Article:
Suggested Searches

Events and Public Programs

Participate in free events and activities at NASA’s Wallops Flight Facility Visitor Center!

Hundreds of people stand in lines on the beach waiting their turn to look through telescopes at an astronomy event, above them the cloudy streaks of the milky way are surrounded by thousands of bright stars.

Visitor Center Experiences

To enhance your self-guided experience, our staff and volunteers will occasionally conduct special “pop-up” programs and activities for guests of all ages to explore science topics and NASA missions. All experiences are free of charge. 

Gallery Programs

Look for an informal educator and our curiosity cart in the main exhibit hall to complete a challenge or engage in fun, hands-on science demonstrations.

Auditorium Programs

From constellation BINGO to space trivia, learn about celestial sightings in the evening sky or test your knowledge of space in our staff-led theater programs.

Science On a Sphere Solar System Tour

Take a self-guided tour of our local solar system and explore past, present, and future NASA planetary missions.

Special Events and Programs

Join us in one of our upcoming events or programs to explore a special STEM topic. All programs are free; those requiring advanced registration will be noted in the event description.

January | February | March | April | May | June | July | August | September | October | November | December

Main exhibit hall at Wallops Visitor Center with several exhibits shown, most notably the NISE Network's Build a Human Habitat on Mars exhibit.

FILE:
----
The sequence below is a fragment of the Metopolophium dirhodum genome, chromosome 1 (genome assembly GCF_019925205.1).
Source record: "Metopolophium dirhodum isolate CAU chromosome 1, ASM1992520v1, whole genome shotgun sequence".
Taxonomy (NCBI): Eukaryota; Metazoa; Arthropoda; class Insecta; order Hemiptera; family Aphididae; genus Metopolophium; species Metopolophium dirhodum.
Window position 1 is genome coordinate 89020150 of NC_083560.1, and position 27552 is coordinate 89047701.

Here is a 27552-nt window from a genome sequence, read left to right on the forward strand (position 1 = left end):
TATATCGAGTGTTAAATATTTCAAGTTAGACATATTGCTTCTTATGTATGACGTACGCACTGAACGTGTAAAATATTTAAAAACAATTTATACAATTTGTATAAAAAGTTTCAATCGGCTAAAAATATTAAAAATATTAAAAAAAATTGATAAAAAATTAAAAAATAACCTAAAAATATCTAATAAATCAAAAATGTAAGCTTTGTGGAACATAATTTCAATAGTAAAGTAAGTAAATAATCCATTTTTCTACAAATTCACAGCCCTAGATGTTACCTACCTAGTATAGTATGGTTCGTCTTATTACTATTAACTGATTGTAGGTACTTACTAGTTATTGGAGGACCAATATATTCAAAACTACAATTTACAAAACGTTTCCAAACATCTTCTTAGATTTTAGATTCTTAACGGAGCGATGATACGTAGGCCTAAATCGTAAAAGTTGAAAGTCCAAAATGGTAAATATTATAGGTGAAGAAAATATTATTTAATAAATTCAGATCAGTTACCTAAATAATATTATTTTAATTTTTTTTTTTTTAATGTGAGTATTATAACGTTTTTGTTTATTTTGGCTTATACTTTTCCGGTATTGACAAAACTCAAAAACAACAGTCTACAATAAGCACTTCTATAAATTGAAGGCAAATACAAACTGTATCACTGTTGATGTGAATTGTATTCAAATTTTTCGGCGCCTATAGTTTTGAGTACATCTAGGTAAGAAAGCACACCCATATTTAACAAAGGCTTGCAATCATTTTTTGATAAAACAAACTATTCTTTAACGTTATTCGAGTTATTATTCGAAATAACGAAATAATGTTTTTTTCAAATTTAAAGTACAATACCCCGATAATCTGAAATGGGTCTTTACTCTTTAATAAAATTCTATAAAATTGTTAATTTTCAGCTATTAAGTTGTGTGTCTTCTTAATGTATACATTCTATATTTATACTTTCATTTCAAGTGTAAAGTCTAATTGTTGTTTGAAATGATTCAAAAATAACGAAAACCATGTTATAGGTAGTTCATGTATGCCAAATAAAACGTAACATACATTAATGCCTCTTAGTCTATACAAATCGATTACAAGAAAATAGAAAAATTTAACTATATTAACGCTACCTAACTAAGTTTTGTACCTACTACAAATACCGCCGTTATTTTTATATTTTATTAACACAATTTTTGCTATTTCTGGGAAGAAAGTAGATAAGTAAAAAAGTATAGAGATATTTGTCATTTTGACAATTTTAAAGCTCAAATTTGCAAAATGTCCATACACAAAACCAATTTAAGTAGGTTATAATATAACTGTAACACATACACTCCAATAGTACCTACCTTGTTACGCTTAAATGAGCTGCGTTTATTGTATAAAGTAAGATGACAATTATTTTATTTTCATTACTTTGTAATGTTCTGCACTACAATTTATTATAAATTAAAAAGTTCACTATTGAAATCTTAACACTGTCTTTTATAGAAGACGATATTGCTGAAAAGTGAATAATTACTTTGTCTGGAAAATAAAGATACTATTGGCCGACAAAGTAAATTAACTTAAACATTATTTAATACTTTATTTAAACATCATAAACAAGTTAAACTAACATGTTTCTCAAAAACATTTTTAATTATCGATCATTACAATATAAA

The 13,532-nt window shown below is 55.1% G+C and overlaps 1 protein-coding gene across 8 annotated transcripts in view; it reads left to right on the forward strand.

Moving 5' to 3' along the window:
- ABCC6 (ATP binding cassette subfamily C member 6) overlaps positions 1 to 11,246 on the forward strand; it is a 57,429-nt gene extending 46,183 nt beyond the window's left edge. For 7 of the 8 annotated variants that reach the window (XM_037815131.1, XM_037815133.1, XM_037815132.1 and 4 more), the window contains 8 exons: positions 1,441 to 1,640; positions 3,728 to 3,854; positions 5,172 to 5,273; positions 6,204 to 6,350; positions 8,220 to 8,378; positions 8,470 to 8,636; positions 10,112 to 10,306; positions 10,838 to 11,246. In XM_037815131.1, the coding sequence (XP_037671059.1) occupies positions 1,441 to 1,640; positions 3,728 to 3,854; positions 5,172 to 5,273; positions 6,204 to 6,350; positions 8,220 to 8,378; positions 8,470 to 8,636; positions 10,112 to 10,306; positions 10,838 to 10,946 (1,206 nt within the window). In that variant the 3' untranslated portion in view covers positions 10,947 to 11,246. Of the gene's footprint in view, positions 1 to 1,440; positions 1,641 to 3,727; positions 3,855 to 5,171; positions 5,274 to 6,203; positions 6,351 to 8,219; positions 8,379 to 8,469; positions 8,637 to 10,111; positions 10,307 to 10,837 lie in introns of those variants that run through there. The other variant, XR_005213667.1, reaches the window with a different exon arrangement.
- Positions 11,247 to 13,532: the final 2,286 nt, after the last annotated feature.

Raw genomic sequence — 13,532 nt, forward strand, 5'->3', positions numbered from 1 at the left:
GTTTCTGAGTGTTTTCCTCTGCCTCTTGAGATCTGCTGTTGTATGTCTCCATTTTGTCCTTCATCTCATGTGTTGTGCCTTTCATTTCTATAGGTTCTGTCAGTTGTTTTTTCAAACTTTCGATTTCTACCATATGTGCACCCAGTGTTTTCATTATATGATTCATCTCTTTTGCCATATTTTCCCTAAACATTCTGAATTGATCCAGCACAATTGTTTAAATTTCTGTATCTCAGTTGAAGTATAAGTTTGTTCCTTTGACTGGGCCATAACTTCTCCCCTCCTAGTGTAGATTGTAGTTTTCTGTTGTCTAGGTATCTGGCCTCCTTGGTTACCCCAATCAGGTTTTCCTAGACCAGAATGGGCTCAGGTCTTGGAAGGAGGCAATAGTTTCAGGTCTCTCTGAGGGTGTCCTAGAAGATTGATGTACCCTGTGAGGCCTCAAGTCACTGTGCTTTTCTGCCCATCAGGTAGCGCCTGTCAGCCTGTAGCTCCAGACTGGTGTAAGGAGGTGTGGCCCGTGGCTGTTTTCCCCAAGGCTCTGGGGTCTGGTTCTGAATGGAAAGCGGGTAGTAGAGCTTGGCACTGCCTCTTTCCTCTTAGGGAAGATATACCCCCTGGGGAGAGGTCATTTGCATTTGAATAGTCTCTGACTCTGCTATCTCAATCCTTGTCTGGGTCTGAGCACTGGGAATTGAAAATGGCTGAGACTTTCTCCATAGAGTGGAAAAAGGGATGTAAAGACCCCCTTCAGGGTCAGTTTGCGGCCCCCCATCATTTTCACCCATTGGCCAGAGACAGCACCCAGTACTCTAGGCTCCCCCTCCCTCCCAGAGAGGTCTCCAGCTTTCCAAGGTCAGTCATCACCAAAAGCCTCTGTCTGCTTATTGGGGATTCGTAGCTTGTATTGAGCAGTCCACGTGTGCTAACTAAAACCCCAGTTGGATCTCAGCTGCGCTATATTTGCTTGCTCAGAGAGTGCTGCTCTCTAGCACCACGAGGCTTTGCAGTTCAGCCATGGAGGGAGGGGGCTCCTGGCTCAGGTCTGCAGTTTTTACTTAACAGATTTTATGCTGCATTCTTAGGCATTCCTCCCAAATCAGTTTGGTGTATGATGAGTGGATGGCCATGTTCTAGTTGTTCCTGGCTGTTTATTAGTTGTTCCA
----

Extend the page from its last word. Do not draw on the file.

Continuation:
The main exhibit hall of the NASA Wallops Visitor Center featuring NISE Network’s Sun, Earth, Universe Exhibition and Exploring Engineering through Sounding Rockets.
NASA/Elizabeth Hall

May

AstrOlympics: Rotation

Wednesday, May 29, 10 a.m. – noon EDT

Part 1 of 6

What do Olympic athletes, celestial objects, and rockets have in common? Motion! Join us for part one of our AstrOlympics program series, which celebrates a range of science that can be observed when matter is in motion!

Part one of this program series highlights rotation- when an object turns around a central axis. Participate in a hands-on activity, then complete physics demonstrations with rocket scientists from the launch vehicle engineering team from the Sounding Rocket Program Office at NASA’s Wallops Flight Facility to explore how rotation factors into rocketry.

June

STEM Pros @ NASA: Keeping NASA Safe

Friday, June 7, 10 a.m. – noon EDT

NASA’s Protective Services entails the security, fire, and medical services that safeguard NASA’s property, personnel, visitors, and operations from harm. Explore the vehicles, tools, equipment, and the science behind safety directly from NASA’s first responders at Wallops Flight Facility!

AstrOlympics: Distance

Wednesday, June 12, 10 a.m. – noon EDT

Part 2 of 6

What do Olympic athletes, celestial objects, and rockets have in common? Motion! Join us for part two of our AstrOlympics program series, which celebrates a range of science that can be observed when matter is in motion!

Today’s theme is distance–the measurement between two points. Participate in hands-on activities and challenges to explore distance in space, then meet rocket scientists from the safety and mission assurance team from the Sounding Rocket Program Office at NASA’s Wallops Flight Facility to explore how distance is factored into calculating sounding rocket trajectories.

Celebrate Asteroid Day

Friday, June 21, 10 a.m. – 1 p.m. EDT

Special Guest Presentation at 11 a.m.